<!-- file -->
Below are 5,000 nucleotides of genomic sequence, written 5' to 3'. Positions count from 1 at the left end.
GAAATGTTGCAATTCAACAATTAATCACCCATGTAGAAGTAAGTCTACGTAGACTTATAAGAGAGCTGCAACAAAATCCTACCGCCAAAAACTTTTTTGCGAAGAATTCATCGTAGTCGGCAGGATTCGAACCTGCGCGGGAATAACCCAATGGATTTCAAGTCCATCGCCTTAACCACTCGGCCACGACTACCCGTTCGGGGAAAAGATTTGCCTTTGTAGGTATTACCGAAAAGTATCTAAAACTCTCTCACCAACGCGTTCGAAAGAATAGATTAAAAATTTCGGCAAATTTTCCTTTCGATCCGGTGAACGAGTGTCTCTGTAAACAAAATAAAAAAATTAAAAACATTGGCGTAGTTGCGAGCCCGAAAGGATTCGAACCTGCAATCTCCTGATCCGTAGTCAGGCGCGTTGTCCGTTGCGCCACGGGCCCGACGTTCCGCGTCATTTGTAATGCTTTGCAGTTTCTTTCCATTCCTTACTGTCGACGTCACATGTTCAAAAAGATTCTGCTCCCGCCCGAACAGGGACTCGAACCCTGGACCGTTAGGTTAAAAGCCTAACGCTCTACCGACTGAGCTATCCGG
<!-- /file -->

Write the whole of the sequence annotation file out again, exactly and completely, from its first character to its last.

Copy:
Below are 5,000 nucleotides of genomic sequence, written 5' to 3'. Positions count from 1 at the left end.
GAAATGTTGCAATTCAACAATTAATCACCCATGTAGAAGTAAGTCTACGTAGACTTATAAGAGAGCTGCAACAAAATCCTACCGCCAAAAACTTTTTTGCGAAGAATTCATCGTAGTCGGCAGGATTCGAACCTGCGCGGGAATAACCCAATGGATTTCAAGTCCATCGCCTTAACCACTCGGCCACGACTACCCGTTCGGGGAAAAGATTTGCCTTTGTAGGTATTACCGAAAAGTATCTAAAACTCTCTCACCAACGCGTTCGAAAGAATAGATTAAAAATTTCGGCAAATTTTCCTTTCGATCCGGTGAACGAGTGTCTCTGTAAACAAAATAAAAAAATTAAAAACATTGGCGTAGTTGCGAGCCCGAAAGGATTCGAACCTGCAATCTCCTGATCCGTAGTCAGGCGCGTTGTCCGTTGCGCCACGGGCCCGACGTTCCGCGTCATTTGTAATGCTTTGCAGTTTCTTTCCATTCCTTACTGTCGACGTCACATGTTCAAAAAGATTCTGCTCCCGCCCGAACAGGGACTCGAACCCTGGACCGTTAGGTTAAAAGCCTAACGCTCTACCGACTGAGCTATCCGG